Twice value to outshine Midday and Dawn
The maddening reality, for those seeking to contrive a formal narrative for the calendar, is that the ancestral peregrinations of the Victorian gentry have bequeathed one pretty hard to improve on. After taking in Epsom and Royal Ascot during the London season, and Goodwood in time for Cowes, they would suspend the persecution of grouse on the nearby moors for a spot of racing at York. That legacy is cherished by all those, from every rank of society, to whom the Ebor meeting remains a delightful ritual of the sporting summer.
True, the organisers have not been able to resist meddling. The meeting's extension necessarily dilutes the quality, while making the fourth day a Saturday compounds a trend that infuriates the privileged minority who can watch racing during the working week. Shifting the Betfred Ebor Handicap to the weekend would seem to risk the blessed, holiday atmosphere that defines these crowded local festivals. It should endure in its purest form today, however, through a card that would warrant a day off for any aficionado.
The cornerstone of all three big races on the opening day is a stable that celebrated its 10th and 11th Group One winners of the campaign in Chicago last weekend. Aidan O'Brien is odds-on with many bookmakers to make it a dozen through Await The Dawn in the Juddmonte International Stakes, and this colt is already scheduled to follow Cape Blanco and Treasure Beach to the United States with a crack at the Breeders' Cup Classic in November.
But while Await The Dawn has progressed rapidly in a light career, and exudes authentic elite quality, he offers nugatory value against two proven Group One operators in the colours of the sponsor, Khaled Abdulla. Midday and Twice Over promise a far stiffer test than outclassing horses from a tier below. The former has just claimed her sixth Group One prize, winning the Nassau Stakes at Goodwood for the third year running, and benefits from a dangerous fillies' allowance; Twice Over, meanwhile, is an Eclipse and dual Champion Stakes winner. He seemed to have lost his way after an impressive resumption in Dubai, back in March, but was artfully placed to renew his confidence under a penalty over this course and distance last time. Twice Over (3.40) was an excellent second in this race 12 months ago, pounced upon close to home after a gruelling duel through the long straight, and Tom Queally's understandable fidelity to Midday leaves Ian Mongan's mount looking too big a price at 5-1.
Abdulla is certainly overdue a first win in his own race, it being typical of his breeding empire's reliability that he should be able to field two such formidable contenders. One or two of the other superpowers certainly appear culpable in failing to muster even one, given that Abdulla can afford to keep his own outstanding champion, Frankel, in reserve.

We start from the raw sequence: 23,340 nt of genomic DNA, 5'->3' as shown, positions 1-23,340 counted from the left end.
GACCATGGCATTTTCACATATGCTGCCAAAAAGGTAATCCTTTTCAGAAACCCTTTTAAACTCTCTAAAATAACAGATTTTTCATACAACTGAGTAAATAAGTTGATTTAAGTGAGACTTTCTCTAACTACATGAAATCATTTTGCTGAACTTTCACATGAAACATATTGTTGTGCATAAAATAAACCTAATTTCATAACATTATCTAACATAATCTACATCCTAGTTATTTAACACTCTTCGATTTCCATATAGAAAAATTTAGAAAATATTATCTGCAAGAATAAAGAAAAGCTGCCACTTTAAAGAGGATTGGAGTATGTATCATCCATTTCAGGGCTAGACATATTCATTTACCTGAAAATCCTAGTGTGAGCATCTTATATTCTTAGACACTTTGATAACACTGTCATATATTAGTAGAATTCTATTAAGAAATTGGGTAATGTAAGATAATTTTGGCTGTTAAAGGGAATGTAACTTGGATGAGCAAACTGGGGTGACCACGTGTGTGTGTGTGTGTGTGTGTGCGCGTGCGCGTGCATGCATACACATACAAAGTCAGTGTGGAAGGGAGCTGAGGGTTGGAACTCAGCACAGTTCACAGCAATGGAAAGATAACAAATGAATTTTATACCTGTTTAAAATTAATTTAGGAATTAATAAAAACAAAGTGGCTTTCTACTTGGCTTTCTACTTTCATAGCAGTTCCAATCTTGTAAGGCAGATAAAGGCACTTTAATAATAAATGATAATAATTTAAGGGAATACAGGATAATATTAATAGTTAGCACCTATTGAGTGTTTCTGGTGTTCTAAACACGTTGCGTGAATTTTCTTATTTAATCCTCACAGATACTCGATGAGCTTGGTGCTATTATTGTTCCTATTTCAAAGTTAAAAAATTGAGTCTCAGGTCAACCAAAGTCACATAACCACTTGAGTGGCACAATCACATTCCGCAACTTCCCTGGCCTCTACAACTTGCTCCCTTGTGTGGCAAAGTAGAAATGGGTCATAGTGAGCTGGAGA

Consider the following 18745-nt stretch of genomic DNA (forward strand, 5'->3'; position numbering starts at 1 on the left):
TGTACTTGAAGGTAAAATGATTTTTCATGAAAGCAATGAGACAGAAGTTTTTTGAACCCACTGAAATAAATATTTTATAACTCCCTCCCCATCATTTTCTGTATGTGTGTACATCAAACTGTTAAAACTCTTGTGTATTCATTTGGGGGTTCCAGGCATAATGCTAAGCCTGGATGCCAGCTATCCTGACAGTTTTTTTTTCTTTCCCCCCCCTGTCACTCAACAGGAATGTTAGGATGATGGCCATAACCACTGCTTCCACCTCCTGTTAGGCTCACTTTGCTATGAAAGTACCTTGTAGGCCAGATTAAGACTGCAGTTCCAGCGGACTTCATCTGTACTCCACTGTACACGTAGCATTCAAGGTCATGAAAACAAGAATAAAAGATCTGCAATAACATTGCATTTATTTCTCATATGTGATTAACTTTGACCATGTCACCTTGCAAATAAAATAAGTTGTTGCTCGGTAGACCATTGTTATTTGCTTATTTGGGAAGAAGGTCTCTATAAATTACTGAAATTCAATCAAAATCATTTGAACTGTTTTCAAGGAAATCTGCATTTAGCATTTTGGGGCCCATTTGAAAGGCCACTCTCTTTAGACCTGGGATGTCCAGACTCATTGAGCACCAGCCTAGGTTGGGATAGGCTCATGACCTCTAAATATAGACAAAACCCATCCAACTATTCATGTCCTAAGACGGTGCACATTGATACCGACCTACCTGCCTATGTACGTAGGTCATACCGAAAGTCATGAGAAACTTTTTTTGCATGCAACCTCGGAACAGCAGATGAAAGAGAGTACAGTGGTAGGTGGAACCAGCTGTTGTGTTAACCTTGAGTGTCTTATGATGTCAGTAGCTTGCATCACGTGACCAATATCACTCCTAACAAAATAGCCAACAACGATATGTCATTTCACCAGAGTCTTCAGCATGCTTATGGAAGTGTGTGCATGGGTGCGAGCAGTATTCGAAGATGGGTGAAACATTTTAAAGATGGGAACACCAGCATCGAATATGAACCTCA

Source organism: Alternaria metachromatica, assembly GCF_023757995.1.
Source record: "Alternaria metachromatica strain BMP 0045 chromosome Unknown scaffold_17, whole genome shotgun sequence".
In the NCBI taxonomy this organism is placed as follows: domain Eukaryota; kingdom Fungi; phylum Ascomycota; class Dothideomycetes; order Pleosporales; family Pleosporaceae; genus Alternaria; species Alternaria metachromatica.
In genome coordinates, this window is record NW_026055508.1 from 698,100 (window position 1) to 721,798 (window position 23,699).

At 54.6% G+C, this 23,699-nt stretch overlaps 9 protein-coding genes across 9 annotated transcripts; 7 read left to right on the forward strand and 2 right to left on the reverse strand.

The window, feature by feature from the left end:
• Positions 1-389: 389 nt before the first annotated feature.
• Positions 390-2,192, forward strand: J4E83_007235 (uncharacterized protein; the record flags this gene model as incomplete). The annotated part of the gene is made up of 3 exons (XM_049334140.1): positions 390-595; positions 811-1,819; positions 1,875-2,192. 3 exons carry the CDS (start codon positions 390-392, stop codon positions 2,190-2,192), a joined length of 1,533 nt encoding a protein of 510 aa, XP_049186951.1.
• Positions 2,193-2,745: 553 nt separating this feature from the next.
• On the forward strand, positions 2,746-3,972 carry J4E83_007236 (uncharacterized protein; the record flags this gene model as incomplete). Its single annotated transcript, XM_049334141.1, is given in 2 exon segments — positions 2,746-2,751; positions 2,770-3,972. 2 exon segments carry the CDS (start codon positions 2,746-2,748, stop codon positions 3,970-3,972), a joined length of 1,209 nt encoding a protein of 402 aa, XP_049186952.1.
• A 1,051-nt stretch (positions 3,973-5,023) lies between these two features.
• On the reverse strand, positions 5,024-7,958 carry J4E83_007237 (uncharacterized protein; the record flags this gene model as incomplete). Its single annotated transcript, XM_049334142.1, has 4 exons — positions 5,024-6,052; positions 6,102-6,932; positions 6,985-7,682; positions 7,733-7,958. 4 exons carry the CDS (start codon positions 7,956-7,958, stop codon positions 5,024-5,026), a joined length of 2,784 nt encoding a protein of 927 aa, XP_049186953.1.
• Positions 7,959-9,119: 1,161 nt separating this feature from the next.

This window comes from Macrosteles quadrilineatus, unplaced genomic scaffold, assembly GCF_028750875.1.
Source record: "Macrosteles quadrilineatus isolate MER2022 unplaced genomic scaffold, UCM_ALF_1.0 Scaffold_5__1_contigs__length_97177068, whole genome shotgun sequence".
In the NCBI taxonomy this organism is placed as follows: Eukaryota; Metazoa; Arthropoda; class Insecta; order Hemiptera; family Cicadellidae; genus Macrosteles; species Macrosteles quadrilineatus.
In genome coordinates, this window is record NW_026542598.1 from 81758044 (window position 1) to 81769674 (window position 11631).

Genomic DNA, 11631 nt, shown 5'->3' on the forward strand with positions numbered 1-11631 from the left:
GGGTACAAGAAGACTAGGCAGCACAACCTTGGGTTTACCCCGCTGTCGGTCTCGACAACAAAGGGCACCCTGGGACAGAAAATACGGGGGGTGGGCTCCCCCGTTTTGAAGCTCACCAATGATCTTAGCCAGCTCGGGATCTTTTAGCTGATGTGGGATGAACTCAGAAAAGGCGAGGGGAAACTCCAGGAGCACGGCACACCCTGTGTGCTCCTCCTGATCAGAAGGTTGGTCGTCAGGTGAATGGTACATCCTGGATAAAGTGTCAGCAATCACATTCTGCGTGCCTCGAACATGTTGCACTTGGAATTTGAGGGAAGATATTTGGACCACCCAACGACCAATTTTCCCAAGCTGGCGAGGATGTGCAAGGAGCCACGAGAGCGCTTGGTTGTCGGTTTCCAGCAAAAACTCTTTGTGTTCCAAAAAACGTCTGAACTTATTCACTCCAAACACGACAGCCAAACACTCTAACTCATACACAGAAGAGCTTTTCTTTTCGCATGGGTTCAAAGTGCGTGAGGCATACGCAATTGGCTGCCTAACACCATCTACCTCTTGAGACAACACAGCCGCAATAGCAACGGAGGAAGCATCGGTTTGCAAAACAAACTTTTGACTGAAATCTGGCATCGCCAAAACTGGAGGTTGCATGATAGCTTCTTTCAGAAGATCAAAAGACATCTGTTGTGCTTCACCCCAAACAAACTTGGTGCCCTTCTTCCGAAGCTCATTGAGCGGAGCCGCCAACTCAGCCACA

The bedrock of O'Brien's current success, of course, is the sire of Frankel. It is conceivable that Roderic O'Connor, another son of Galileo, could outrun his odds as the Ballydoyle second string. But his Irish 2,000 Guineas form has not worked out, and instead seems most pertinent as evidence of the competence at this level of his trainer's son, Joseph. Following injury to Ryan Moore, the teenager has been given his latest giddy promotion by O'Brien's patrons at Coolmore on Await The Dawn.
Seamus Heffernan gets his chance to tap into the golden Galileo seam, meanwhile, on Seville in the Sportingbet Great Voltigeur Stakes. Heffernan rode this colt into second in both the Irish Derby and the Grand Prix de Paris, after which he was made favourite for the Ladbrokes St Leger. Though Abdulla has a big improver in Sea Moon, Seville (3.05) has so far been keeping much better company than any of his rivals.
O'Brien saddles three youngsters in the day's other Group race, among which East Meets West appeals most after being desperately unlucky in a Listed race last time, but meets another exciting colt by the same Juddmonte stallion, Dansili, in Entifaadha (2.30).
Chris McGrath's Nap
Ithoughtitwasover (4.50 York) Lightly raced three-year-old who can improve past more exposed rivals.
Racy (2.00 York) Caught the eye on first start for Kevin Ryan over course and distance in May, and has possibly not been ideally suited by a sixth furlong in more recent starts.
One to watch
Wigmore Hall (Michael Bell) confirmed his eligibility for big international races when flying into fourth in the Arlington Million last weekend.
Where the money's going
Hoof It is 7-2 from 4-1 with Paddy Power for the Coolmore Nunthorpe Stakes at York on Friday.
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